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  • Writer's pictureLuis Constantinovsky

Timna Park

Updated: Jul 1

Visiting Timna is a unique experience that can transport you to another world. The desert landscape, devoid of vegetation, with its strange shapes and vibrant colors, creates an atmosphere that feels like stepping onto Mars. The park offers a rich historical and geological heritage, making it an intriguing destination.

From a bird's eye view, you can observe that the park is shaped like a semicircle, which becomes evident when you arrive in Eilat by plane. Interestingly, Timna has a geological sister called Pinan in Jordan, located about 35 km south of the Dead Sea. These two areas were separated over millions of years due to the tectonic activity caused by the Syrian-African Rift. The two tectonic plates moved in opposite directions, resulting in their separation.

The extensive tectonic activity in the region has exposed rock formations that originated around 600 million years ago. Over time, marine sedimentary rocks were deposited, forming dolomites. The presence of numerous fossils indicates that the entire area was once calm lagoons, which were later submerged by the Tethys Sea that covered the region. Copper is abundant in the Timna Valley, and it can be found in various layers and rock formations. The unique turquoise color of the copper stands out due to the oxidation process.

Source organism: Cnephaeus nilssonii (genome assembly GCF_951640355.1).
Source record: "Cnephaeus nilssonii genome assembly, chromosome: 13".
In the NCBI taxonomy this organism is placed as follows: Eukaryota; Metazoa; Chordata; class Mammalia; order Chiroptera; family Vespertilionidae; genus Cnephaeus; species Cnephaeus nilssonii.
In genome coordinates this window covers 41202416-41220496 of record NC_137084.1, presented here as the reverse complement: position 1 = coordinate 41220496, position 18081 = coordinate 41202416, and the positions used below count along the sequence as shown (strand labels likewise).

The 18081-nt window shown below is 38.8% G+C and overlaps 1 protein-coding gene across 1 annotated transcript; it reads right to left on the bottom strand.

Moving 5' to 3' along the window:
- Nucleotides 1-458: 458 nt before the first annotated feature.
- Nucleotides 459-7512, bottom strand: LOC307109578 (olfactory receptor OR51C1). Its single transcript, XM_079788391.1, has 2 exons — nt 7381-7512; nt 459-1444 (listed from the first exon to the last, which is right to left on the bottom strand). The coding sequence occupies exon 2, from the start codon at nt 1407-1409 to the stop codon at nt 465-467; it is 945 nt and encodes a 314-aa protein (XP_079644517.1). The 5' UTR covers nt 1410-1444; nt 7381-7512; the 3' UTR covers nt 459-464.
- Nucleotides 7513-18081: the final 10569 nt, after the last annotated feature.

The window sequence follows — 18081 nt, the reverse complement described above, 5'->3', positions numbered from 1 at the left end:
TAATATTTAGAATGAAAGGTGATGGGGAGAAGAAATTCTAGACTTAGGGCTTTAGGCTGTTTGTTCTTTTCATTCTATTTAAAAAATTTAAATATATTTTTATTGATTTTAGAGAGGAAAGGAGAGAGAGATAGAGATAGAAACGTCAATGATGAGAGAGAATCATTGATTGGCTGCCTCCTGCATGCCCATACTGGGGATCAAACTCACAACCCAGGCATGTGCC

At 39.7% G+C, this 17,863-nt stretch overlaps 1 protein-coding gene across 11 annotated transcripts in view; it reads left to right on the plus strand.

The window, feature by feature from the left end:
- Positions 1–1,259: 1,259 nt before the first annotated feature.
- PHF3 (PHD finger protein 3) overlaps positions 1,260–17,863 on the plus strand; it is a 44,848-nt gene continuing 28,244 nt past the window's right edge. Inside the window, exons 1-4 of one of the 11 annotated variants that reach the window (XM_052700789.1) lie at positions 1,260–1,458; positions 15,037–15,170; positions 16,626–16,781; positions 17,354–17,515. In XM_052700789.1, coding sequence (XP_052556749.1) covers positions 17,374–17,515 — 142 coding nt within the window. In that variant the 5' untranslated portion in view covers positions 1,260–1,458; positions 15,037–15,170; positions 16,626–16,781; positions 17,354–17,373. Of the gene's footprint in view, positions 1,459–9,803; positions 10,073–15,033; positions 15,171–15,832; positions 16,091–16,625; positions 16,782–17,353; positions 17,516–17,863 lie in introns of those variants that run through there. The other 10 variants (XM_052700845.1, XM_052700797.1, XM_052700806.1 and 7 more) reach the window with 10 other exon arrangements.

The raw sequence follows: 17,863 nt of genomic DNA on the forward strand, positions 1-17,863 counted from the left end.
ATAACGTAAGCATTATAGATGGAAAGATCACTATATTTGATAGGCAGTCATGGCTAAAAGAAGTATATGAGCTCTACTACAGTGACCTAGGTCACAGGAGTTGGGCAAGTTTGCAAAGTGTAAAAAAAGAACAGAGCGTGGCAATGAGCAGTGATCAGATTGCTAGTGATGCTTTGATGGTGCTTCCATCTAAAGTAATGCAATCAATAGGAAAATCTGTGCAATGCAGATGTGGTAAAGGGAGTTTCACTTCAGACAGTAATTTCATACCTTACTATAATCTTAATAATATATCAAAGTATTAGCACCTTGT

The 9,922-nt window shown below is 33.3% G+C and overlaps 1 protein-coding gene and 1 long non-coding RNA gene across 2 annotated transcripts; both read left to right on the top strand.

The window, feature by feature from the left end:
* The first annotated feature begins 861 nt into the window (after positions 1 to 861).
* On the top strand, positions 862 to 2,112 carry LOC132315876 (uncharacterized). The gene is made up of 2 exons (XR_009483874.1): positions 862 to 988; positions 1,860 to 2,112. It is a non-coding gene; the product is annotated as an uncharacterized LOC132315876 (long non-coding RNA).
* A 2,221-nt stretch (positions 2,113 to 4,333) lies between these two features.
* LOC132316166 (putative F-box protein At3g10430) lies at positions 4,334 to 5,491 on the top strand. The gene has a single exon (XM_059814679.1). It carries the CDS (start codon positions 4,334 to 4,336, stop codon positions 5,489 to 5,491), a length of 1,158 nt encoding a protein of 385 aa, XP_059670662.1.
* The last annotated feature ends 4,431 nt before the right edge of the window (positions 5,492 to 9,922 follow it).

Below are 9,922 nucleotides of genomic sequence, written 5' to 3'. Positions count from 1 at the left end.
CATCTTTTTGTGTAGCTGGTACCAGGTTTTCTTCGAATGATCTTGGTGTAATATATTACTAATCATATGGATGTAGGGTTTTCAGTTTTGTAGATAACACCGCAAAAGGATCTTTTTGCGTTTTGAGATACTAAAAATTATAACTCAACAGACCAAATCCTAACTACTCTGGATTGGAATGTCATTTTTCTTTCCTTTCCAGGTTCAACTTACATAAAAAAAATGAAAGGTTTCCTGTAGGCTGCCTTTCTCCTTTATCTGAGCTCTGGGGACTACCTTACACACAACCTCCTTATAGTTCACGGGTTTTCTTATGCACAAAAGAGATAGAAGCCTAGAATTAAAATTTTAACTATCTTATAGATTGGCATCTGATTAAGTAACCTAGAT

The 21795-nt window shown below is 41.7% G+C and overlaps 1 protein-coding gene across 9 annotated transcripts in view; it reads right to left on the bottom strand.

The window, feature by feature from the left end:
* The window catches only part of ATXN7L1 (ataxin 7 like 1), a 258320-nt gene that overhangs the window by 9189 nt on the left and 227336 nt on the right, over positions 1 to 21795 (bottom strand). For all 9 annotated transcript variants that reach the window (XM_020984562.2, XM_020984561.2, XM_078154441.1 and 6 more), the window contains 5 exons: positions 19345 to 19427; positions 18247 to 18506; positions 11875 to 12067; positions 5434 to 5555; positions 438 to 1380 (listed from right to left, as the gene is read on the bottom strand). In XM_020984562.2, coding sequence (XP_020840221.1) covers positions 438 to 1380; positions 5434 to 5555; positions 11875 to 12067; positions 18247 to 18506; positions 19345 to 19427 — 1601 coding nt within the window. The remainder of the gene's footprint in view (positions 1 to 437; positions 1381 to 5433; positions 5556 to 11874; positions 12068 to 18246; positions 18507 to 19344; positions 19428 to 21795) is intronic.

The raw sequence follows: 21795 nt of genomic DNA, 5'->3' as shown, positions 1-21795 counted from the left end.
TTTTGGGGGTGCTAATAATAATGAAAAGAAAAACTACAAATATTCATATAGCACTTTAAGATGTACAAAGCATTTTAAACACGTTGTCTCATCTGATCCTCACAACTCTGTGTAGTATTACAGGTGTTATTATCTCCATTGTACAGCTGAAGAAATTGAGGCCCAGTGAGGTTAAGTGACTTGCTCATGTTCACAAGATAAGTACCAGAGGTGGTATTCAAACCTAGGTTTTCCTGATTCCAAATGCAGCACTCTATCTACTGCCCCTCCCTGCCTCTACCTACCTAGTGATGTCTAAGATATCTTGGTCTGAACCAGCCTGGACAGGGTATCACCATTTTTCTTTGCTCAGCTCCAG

The significance of copper takes us beyond geology and into the Chalcolithic period, which signifies the transition from the Stone Age to the Early Bronze Age. During this period, humans discovered how to create vessels from copper. Timna is proud to be one of the earliest sites for copper production, and it is the only place in the world where you can witness the entire copper production process concentrated in one location.

As you explore the park, you will visit the Arches site, where you can witness how copper was produced around 7,000 years ago using stone tools. Further exploration will reveal the transition to sharper tools made of metal. Timna is also known for its ancient rock art, where paintings depicting the lives of early inhabitants can be found.

At the Mushroom site, you will witness the remarkable effects of wind and floods. Here, you can observe remnants of copper production and a cult site dedicated to the goddess Hathor. Walking among the cokes, you can identify the locations where copper smelting took place.

One notable attraction is Solomon's Pillars, where you will learn about the intriguing theories surrounding them. Nelson Glick believed these pillars to be King Solomon's Mines, but Prof. Rotenberg's research, considering the presence of Egyptian civilization remains, dismissed this possibility. You can also climb to the worship site for Ella Hathor, imagining the conditions in which workers operated.

The breathtaking view from atop Solomon's Pillars will allow you to observe the Slaves Hill. Prof. Erez Ben Yosef's research on this hill brings back the notion of biblical copper, which is said to have been used in the construction of the Temple. It raises interesting questions about whether the copper for the Temple came from Timna or its geological twin sister.

Lastly, you will reach The Lake, which was created due to copper mining activities in the 1950s. Here, you can engage in a different experience by creating souvenirs made of colored sand rather than focusing on copper mining.

Throughout your journey, take moments to relax, enjoy sweet tea, and appreciate the beauty surrounding you. Remember to leave the desert as clean as you found it, respecting the environment and preserving its natural allure.

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